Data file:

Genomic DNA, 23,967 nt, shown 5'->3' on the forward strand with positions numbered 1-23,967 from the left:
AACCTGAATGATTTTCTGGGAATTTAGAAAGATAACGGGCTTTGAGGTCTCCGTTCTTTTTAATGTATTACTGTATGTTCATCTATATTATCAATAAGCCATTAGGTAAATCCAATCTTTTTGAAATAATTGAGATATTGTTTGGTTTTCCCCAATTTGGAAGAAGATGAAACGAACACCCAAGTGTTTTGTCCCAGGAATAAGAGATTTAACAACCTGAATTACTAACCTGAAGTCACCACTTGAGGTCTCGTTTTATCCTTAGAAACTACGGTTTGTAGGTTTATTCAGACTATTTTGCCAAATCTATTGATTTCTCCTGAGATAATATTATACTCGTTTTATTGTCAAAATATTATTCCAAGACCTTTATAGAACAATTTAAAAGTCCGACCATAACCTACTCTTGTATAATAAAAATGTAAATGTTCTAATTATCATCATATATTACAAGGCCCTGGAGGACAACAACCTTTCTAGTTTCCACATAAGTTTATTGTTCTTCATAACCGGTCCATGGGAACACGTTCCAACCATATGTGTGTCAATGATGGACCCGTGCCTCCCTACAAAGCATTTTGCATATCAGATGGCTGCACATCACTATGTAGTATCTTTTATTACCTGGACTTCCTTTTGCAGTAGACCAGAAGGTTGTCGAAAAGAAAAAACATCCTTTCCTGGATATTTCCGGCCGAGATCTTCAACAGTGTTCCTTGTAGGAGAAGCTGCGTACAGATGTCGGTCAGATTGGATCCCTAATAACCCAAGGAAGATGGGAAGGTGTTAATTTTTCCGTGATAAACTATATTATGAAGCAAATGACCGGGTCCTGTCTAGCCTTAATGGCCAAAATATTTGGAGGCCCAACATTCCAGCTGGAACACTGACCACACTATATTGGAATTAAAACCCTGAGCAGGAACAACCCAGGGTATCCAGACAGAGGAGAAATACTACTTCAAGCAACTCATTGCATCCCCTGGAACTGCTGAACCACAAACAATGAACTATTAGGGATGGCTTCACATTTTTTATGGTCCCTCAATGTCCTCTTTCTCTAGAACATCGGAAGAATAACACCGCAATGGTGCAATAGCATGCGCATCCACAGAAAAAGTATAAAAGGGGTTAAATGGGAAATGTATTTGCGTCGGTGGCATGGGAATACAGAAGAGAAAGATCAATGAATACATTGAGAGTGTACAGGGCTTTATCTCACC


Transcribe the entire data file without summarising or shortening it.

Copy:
Genomic DNA, 23,967 nt, shown 5'->3' on the forward strand with positions numbered 1-23,967 from the left:
AACCTGAATGATTTTCTGGGAATTTAGAAAGATAACGGGCTTTGAGGTCTCCGTTCTTTTTAATGTATTACTGTATGTTCATCTATATTATCAATAAGCCATTAGGTAAATCCAATCTTTTTGAAATAATTGAGATATTGTTTGGTTTTCCCCAATTTGGAAGAAGATGAAACGAACACCCAAGTGTTTTGTCCCAGGAATAAGAGATTTAACAACCTGAATTACTAACCTGAAGTCACCACTTGAGGTCTCGTTTTATCCTTAGAAACTACGGTTTGTAGGTTTATTCAGACTATTTTGCCAAATCTATTGATTTCTCCTGAGATAATATTATACTCGTTTTATTGTCAAAATATTATTCCAAGACCTTTATAGAACAATTTAAAAGTCCGACCATAACCTACTCTTGTATAATAAAAATGTAAATGTTCTAATTATCATCATATATTACAAGGCCCTGGAGGACAACAACCTTTCTAGTTTCCACATAAGTTTATTGTTCTTCATAACCGGTCCATGGGAACACGTTCCAACCATATGTGTGTCAATGATGGACCCGTGCCTCCCTACAAAGCATTTTGCATATCAGATGGCTGCACATCACTATGTAGTATCTTTTATTACCTGGACTTCCTTTTGCAGTAGACCAGAAGGTTGTCGAAAAGAAAAAACATCCTTTCCTGGATATTTCCGGCCGAGATCTTCAACAGTGTTCCTTGTAGGAGAAGCTGCGTACAGATGTCGGTCAGATTGGATCCCTAATAACCCAAGGAAGATGGGAAGGTGTTAATTTTTCCGTGATAAACTATATTATGAAGCAAATGACCGGGTCCTGTCTAGCCTTAATGGCCAAAATATTTGGAGGCCCAACATTCCAGCTGGAACACTGACCACACTATATTGGAATTAAAACCCTGAGCAGGAACAACCCAGGGTATCCAGACAGAGGAGAAATACTACTTCAAGCAACTCATTGCATCCCCTGGAACTGCTGAACCACAAACAATGAACTATTAGGGATGGCTTCACATTTTTTATGGTCCCTCAATGTCCTCTTTCTCTAGAACATCGGAAGAATAACACCGCAATGGTGCAATAGCATGCGCATCCACAGAAAAAGTATAAAAGGGGTTAAATGGGAAATGTATTTGCGTCGGTGGCATGGGAATACAGAAGAGAAAGATCAATGAATACATTGAGAGTGTACAGGGCTTTATCTCACC